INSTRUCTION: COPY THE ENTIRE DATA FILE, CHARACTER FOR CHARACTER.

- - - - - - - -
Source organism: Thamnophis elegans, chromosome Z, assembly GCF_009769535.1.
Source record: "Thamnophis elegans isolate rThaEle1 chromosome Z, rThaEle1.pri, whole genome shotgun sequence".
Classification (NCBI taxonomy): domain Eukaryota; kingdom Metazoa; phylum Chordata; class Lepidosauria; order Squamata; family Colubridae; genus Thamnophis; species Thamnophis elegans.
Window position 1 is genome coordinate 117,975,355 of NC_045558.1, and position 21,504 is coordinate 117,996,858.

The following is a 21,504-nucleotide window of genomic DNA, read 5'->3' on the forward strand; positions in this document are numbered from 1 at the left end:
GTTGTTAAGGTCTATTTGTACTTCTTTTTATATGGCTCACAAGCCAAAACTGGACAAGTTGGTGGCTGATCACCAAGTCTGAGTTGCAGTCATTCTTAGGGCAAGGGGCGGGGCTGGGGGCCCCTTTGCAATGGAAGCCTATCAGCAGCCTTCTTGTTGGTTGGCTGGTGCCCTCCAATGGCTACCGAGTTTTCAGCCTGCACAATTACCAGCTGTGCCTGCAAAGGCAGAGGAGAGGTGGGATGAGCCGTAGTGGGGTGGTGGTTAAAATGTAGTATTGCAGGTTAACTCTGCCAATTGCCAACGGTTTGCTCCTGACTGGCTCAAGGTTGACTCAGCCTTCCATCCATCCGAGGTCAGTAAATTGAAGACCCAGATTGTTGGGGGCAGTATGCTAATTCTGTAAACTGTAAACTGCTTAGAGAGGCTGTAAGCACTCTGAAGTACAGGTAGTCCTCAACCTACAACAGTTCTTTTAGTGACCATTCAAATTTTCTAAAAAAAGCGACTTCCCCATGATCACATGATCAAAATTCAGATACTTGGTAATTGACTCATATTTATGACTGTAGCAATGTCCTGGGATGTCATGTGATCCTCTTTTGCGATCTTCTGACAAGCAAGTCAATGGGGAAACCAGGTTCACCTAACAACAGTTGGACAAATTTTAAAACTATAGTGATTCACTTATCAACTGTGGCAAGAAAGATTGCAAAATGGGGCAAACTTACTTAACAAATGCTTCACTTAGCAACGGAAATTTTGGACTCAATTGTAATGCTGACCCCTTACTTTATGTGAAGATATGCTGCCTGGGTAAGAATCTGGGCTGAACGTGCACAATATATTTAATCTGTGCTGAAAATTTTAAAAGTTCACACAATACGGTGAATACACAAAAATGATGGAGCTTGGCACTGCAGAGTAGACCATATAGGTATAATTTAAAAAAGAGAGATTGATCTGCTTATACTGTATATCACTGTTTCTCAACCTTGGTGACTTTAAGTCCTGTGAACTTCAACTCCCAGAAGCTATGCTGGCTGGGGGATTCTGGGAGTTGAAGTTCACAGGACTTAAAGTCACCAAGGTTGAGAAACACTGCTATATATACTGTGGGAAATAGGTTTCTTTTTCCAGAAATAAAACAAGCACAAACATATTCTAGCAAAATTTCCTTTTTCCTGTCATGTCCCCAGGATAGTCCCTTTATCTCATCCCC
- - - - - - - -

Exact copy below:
Source organism: Thamnophis elegans, chromosome Z, assembly GCF_009769535.1.
Source record: "Thamnophis elegans isolate rThaEle1 chromosome Z, rThaEle1.pri, whole genome shotgun sequence".
Classification (NCBI taxonomy): domain Eukaryota; kingdom Metazoa; phylum Chordata; class Lepidosauria; order Squamata; family Colubridae; genus Thamnophis; species Thamnophis elegans.
Window position 1 is genome coordinate 117,975,355 of NC_045558.1, and position 21,504 is coordinate 117,996,858.

The following is a 21,504-nucleotide window of genomic DNA, read 5'->3' on the forward strand; positions in this document are numbered from 1 at the left end:
GTTGTTAAGGTCTATTTGTACTTCTTTTTATATGGCTCACAAGCCAAAACTGGACAAGTTGGTGGCTGATCACCAAGTCTGAGTTGCAGTCATTCTTAGGGCAAGGGGCGGGGCTGGGGGCCCCTTTGCAATGGAAGCCTATCAGCAGCCTTCTTGTTGGTTGGCTGGTGCCCTCCAATGGCTACCGAGTTTTCAGCCTGCACAATTACCAGCTGTGCCTGCAAAGGCAGAGGAGAGGTGGGATGAGCCGTAGTGGGGTGGTGGTTAAAATGTAGTATTGCAGGTTAACTCTGCCAATTGCCAACGGTTTGCTCCTGACTGGCTCAAGGTTGACTCAGCCTTCCATCCATCCGAGGTCAGTAAATTGAAGACCCAGATTGTTGGGGGCAGTATGCTAATTCTGTAAACTGTAAACTGCTTAGAGAGGCTGTAAGCACTCTGAAGTACAGGTAGTCCTCAACCTACAACAGTTCTTTTAGTGACCATTCAAATTTTCTAAAAAAAGCGACTTCCCCATGATCACATGATCAAAATTCAGATACTTGGTAATTGACTCATATTTATGACTGTAGCAATGTCCTGGGATGTCATGTGATCCTCTTTTGCGATCTTCTGACAAGCAAGTCAATGGGGAAACCAGGTTCACCTAACAACAGTTGGACAAATTTTAAAACTATAGTGATTCACTTATCAACTGTGGCAAGAAAGATTGCAAAATGGGGCAAACTTACTTAACAAATGCTTCACTTAGCAACGGAAATTTTGGACTCAATTGTAATGCTGACCCCTTACTTTATGTGAAGATATGCTGCCTGGGTAAGAATCTGGGCTGAACGTGCACAATATATTTAATCTGTGCTGAAAATTTTAAAAGTTCACACAATACGGTGAATACACAAAAATGATGGAGCTTGGCACTGCAGAGTAGACCATATAGGTATAATTTAAAAAAGAGAGATTGATCTGCTTATACTGTATATCACTGTTTCTCAACCTTGGTGACTTTAAGTCCTGTGAACTTCAACTCCCAGAAGCTATGCTGGCTGGGGGATTCTGGGAGTTGAAGTTCACAGGACTTAAAGTCACCAAGGTTGAGAAACACTGCTATATATACTGTGGGAAATAGGTTTCTTTTTCCAGAAATAAAACAAGCACAAACATATTCTAGCAAAATTTCCTTTTTCCTGTCATGTCCCCAGGATAGTCCCTTTATCTCATCCCC